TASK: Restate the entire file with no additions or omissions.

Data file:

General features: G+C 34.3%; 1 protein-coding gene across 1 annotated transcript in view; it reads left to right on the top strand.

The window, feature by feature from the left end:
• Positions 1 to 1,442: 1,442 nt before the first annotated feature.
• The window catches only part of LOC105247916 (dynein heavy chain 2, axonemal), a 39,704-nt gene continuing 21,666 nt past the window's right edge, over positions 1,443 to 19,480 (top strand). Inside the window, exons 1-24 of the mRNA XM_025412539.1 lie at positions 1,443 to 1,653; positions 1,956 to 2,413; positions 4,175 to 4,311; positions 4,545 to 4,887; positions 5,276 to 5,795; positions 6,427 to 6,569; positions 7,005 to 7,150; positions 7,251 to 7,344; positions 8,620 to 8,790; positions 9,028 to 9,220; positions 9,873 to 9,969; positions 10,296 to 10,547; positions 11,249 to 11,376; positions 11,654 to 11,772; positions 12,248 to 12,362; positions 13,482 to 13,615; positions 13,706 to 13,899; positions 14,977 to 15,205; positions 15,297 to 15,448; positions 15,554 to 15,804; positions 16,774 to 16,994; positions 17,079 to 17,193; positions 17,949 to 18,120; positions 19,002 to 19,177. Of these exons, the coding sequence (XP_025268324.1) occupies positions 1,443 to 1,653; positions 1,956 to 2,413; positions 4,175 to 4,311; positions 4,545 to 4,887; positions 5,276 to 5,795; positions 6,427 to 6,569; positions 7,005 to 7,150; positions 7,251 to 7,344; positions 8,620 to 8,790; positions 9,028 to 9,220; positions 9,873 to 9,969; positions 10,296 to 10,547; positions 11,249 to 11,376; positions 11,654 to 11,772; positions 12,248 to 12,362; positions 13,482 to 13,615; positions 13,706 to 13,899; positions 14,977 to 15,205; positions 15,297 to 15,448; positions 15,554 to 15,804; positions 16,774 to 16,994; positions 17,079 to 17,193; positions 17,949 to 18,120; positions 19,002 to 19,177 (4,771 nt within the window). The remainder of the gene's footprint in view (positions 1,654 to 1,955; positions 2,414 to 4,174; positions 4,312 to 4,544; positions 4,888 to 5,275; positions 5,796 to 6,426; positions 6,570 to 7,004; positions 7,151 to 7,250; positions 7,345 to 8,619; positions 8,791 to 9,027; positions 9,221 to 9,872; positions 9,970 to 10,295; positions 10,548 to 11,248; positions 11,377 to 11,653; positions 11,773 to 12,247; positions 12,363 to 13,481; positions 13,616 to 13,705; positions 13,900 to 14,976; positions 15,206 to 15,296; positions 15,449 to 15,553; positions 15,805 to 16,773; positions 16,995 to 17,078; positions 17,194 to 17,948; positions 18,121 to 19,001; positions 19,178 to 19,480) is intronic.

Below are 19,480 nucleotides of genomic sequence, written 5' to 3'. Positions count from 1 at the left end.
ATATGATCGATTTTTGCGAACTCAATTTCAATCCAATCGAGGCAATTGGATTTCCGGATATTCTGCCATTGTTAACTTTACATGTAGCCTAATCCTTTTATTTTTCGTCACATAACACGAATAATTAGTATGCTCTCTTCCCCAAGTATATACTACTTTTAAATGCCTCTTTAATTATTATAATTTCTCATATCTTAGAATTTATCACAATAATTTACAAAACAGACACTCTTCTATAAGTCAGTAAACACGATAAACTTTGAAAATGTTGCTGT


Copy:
General features: G+C 34.3%; 1 protein-coding gene across 1 annotated transcript in view; it reads left to right on the top strand.

The window, feature by feature from the left end:
• Positions 1 to 1,442: 1,442 nt before the first annotated feature.
• The window catches only part of LOC105247916 (dynein heavy chain 2, axonemal), a 39,704-nt gene continuing 21,666 nt past the window's right edge, over positions 1,443 to 19,480 (top strand). Inside the window, exons 1-24 of the mRNA XM_025412539.1 lie at positions 1,443 to 1,653; positions 1,956 to 2,413; positions 4,175 to 4,311; positions 4,545 to 4,887; positions 5,276 to 5,795; positions 6,427 to 6,569; positions 7,005 to 7,150; positions 7,251 to 7,344; positions 8,620 to 8,790; positions 9,028 to 9,220; positions 9,873 to 9,969; positions 10,296 to 10,547; positions 11,249 to 11,376; positions 11,654 to 11,772; positions 12,248 to 12,362; positions 13,482 to 13,615; positions 13,706 to 13,899; positions 14,977 to 15,205; positions 15,297 to 15,448; positions 15,554 to 15,804; positions 16,774 to 16,994; positions 17,079 to 17,193; positions 17,949 to 18,120; positions 19,002 to 19,177. Of these exons, the coding sequence (XP_025268324.1) occupies positions 1,443 to 1,653; positions 1,956 to 2,413; positions 4,175 to 4,311; positions 4,545 to 4,887; positions 5,276 to 5,795; positions 6,427 to 6,569; positions 7,005 to 7,150; positions 7,251 to 7,344; positions 8,620 to 8,790; positions 9,028 to 9,220; positions 9,873 to 9,969; positions 10,296 to 10,547; positions 11,249 to 11,376; positions 11,654 to 11,772; positions 12,248 to 12,362; positions 13,482 to 13,615; positions 13,706 to 13,899; positions 14,977 to 15,205; positions 15,297 to 15,448; positions 15,554 to 15,804; positions 16,774 to 16,994; positions 17,079 to 17,193; positions 17,949 to 18,120; positions 19,002 to 19,177 (4,771 nt within the window). The remainder of the gene's footprint in view (positions 1,654 to 1,955; positions 2,414 to 4,174; positions 4,312 to 4,544; positions 4,888 to 5,275; positions 5,796 to 6,426; positions 6,570 to 7,004; positions 7,151 to 7,250; positions 7,345 to 8,619; positions 8,791 to 9,027; positions 9,221 to 9,872; positions 9,970 to 10,295; positions 10,548 to 11,248; positions 11,377 to 11,653; positions 11,773 to 12,247; positions 12,363 to 13,481; positions 13,616 to 13,705; positions 13,900 to 14,976; positions 15,206 to 15,296; positions 15,449 to 15,553; positions 15,805 to 16,773; positions 16,995 to 17,078; positions 17,194 to 17,948; positions 18,121 to 19,001; positions 19,178 to 19,480) is intronic.

Below are 19,480 nucleotides of genomic sequence, written 5' to 3'. Positions count from 1 at the left end.
ATATGATCGATTTTTGCGAACTCAATTTCAATCCAATCGAGGCAATTGGATTTCCGGATATTCTGCCATTGTTAACTTTACATGTAGCCTAATCCTTTTATTTTTCGTCACATAACACGAATAATTAGTATGCTCTCTTCCCCAAGTATATACTACTTTTAAATGCCTCTTTAATTATTATAATTTCTCATATCTTAGAATTTATCACAATAATTTACAAAACAGACACTCTTCTATAAGTCAGTAAACACGATAAACTTTGAAAATGTTGCTGT